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Political Discrimination in the Aftermath of Violence: the case of the Greek riots

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  • David Hugh-Jones
  • Alexia Katsanidou
  • Gerhard Riener

Abstract

We examine discrimination against outgroups in the context of the December 2008 riots in Greece after the killing of a 15-year-old student by a special police agent. We examine students’ allocations between themselves and others, including police, in modified Dictator games, allowing us to test theories of discrimination on behavior with real payoff consequences. Treatments examined the effect of in-group norms and environmental cues on discrimination. We find that cues in the environment increase discrimination. However, contrary to existing research, in-group norms do not increase discrimination. We also correlate discrimination with attitudes towards the riots themselves, providing a laboratory test of the “frame alignment” theory of mobilization. Laboratory behaviour was correlated with self-reported participation in demonstrations, supporting the external validity of our measure.

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Bibliographic Info

Paper provided by Hellenic Observatory, LSE in its series GreeSE – Hellenic Observatory Papers on Greece and Southeast Europe with number 30.

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Date of creation: Dec 2009
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Handle: RePEc:hel:greese:30

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Keywords: Discrimination; Experiment; Greece; Priming.;

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  3. Habyarimana, James P. & Humphreys, Macartan & Posner, Daniel N. & Weinstein, Jeremy, 2006. "Why Does Ethnic Diversity Undermine Public Goods Provision? An Experimental Approach," IZA Discussion Papers 2272, Institute for the Study of Labor (IZA).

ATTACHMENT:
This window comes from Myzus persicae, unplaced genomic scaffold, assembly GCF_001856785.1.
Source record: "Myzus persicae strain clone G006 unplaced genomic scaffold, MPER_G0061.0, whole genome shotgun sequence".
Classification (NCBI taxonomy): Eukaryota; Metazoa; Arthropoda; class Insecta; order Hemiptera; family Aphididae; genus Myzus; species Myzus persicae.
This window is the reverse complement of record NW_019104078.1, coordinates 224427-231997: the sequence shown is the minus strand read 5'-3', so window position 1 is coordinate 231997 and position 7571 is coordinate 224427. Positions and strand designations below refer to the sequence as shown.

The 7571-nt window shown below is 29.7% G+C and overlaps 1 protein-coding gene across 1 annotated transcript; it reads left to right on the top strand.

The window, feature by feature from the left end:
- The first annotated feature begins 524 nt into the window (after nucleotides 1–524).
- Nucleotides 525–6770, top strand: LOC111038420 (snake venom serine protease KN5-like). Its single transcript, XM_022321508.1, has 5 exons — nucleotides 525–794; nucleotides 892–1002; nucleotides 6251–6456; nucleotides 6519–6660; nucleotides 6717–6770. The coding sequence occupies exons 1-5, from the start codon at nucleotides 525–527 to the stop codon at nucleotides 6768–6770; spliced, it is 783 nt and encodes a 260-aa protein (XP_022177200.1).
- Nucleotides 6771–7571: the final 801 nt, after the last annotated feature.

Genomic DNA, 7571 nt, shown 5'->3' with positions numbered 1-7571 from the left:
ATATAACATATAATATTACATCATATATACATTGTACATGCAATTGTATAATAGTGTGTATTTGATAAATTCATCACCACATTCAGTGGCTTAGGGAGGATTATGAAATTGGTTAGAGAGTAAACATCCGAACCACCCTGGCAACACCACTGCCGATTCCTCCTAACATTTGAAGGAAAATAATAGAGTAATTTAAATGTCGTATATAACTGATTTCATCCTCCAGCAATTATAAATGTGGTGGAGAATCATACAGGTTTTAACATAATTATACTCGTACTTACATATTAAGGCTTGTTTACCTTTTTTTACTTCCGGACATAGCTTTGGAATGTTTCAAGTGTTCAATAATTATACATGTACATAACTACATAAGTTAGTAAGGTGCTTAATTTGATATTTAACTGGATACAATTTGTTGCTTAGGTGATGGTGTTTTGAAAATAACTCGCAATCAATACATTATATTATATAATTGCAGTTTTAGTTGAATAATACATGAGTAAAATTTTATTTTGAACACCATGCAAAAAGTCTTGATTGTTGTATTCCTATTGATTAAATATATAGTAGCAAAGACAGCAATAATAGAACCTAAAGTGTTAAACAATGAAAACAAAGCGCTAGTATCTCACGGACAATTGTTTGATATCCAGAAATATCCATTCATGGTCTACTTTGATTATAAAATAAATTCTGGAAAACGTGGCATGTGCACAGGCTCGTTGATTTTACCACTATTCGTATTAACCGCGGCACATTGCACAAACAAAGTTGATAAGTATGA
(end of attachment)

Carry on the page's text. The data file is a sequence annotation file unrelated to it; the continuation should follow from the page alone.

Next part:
4. Kuran, Timur, 1998. "Ethnic Norms and Their Transformation through Reputational Cascades," The Journal of Legal Studies, University of Chicago Press, vol. 27(2), pages 623-59, June.
  5. Hoffman, Elizabeth & McCabe, Kevin & Smith, Vernon L, 1996. "Social Distance and Other-Regarding Behavior in Dictator Games," American Economic Review, American Economic Association, vol. 86(3), pages 653-60, June.
  6. Sebastian Goerg & Werner Güth & Gari Walkowitz & Torsten Weiland, 2008. "Distributive fairness in an intercultural ultimatum game," Jena Economic Research Papers 2008-028, Friedrich-Schiller-University Jena, Max-Planck-Institute of Economics.
  7. Raymond Fisman & Shachar Kariv & Daniel Markovits, 2007. "Individual Preferences for Giving," American Economic Review, American Economic Association, vol. 97(5), pages 1858-1876, December.
  8. McLeish, Kendra N. & Oxoby, Robert J., 2007. "Identity, Cooperation, and Punishment," IZA Discussion Papers 2572, Institute for the Study of Labor (IZA).
  9. Daniel Benjamin & James Choi & A. Strickland, 2008. "Social Identity and Preferences," Yale School of Management Working Papers amz2634, Yale School of Management.
  10. Bouckaert, Jan & Dhaene, Geert, 2004. "Inter-ethnic trust and reciprocity: results of an experiment with small businessmen," European Journal of Political Economy, Elsevier, vol. 20(4), pages 869-886, November.
  11. Dana, Jason & Cain, Daylian M. & Dawes, Robyn M., 2006. "What you don't know won't hurt me: Costly (but quiet) exit in dictator games," Organizational Behavior and Human Decision Processes, Elsevier, vol. 100(2), pages 193-201, July.
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